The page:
11. #86
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    Quote Originally Posted by rickschoppers View Post
    ^
    Dr. A, do you mean to support the line being run from the street to the hourse, or on the street to have your individual box?

    the last pole in the street is the elec. companies property, and that is where your meter goes

    I meant you may need to have another pole within your property to support the line

    that is your responsibility although it depends on the distance and the local regs

    if you do need it, often the same guy who works for the elec co. will do it for a small fee
    I have reported your post

  12. #87
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    Got it, thanks.

  13. #88
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    Quote Originally Posted by rickschoppers View Post
    Ben, the 30,000 baht was all in and included the pump and piping needed. I believe the drilling was about 10,000 and the pump that I purchases was the highest capacity one I could find which was not cheap, even in Udon. I considered it very inexpensive since drilling a well in the States cost 10's of thousands of dollars. What did it cost for your well all in?
    Yes, that's why it was in a joking manner. 'All in' wasnt as forthcoming as the above, so i thought i'd inquire?

    my well cost was a free pump from the man who i bouht the land from (normal cost 12,500 baht).
    The well was dug at 30 meters over 2 days and 2 bottles of whiskey for 8,000. He was so confident in the water quality he guzzled a good glug of it!

    Hope that helps.

    No offense was meant.

  14. #89
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    No offense taken and nice to have anything "free." The same guy will be coming out to do our well and he has done 80% of them in our area so he definately knows where the water is. This will be one of the first things I do along with running some electric to power tools needed.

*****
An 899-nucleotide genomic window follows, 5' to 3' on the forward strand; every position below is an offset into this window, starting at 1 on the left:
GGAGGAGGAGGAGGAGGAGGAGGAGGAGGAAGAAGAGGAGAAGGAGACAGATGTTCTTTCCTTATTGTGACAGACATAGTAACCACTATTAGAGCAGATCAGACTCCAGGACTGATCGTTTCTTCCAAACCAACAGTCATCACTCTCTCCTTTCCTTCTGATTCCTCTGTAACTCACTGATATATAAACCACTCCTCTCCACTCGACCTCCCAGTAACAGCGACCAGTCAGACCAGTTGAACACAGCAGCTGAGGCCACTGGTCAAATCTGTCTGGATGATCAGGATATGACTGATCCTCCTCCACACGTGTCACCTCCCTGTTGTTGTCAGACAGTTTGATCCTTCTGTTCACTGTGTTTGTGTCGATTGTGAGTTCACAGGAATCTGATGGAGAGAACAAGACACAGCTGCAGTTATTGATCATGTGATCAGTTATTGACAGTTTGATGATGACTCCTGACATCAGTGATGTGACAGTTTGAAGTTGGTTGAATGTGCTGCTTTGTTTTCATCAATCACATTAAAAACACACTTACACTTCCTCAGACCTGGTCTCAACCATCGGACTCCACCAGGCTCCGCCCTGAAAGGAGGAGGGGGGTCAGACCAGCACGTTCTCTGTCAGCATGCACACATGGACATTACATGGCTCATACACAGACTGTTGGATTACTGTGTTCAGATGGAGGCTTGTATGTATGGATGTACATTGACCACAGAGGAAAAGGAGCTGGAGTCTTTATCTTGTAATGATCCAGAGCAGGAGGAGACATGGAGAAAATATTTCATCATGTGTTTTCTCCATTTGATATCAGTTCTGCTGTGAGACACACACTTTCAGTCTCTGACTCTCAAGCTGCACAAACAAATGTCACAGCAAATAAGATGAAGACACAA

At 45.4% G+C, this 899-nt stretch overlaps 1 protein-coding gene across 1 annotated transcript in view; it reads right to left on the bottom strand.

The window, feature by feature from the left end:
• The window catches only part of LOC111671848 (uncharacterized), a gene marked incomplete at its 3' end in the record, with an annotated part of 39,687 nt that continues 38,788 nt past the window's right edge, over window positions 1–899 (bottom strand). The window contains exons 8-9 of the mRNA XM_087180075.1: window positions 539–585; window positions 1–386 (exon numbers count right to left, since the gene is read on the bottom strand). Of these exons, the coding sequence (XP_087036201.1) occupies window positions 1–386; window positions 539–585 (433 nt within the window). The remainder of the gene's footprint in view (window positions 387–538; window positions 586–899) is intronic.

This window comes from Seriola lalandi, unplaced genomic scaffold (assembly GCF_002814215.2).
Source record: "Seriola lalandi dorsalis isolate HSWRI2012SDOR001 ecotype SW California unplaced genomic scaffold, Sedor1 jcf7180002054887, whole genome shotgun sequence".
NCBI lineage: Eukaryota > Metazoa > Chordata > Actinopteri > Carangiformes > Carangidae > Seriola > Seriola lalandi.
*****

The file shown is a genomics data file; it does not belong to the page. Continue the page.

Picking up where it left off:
15. #90
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    Well, I have finally made it here and have been in country for a little over 3 weeks. During that time I have managed to find a possible builder and obtain some fill dirt for the garage/sala. The fill dirt was a little hard to find since everyone is starting their build now that the rainly season has ended.

    We had 33 trucks brought in for the garage/sala and the brother-in-law is ordering the cement posts and wood along with the block to build. The corners of the plot have been filled in and a retaining wall will begin soon. I will take some pics, but right now I can not post them since I am running of a slow AIS 3G stick. I will be upgrading to a faster and better system once we move into the house.

  16. #91
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    The cement posts for the garage/shop have been ordered and they are currently drying in the molds for a few days. My brother-in-law has rounded up three other helpers and we negotiated a fee of 12,000 baht for all four of them to do the project. He just completed a similar build, but it did not have a cement floor or any block included and their fee was also 12,000 baht.

    It should take about 10 days to complete the garage/shop and it will give me a place to store needed building supplies for the house build. It will have electricity and plumbed for a Thai toilet, shower and overall wet room. I will post some pics soon now that I have figured out how to do it with the 3G mobile internet stick. No different than high speed except it takes a lot longer and you have to pick a good time of day to dial in.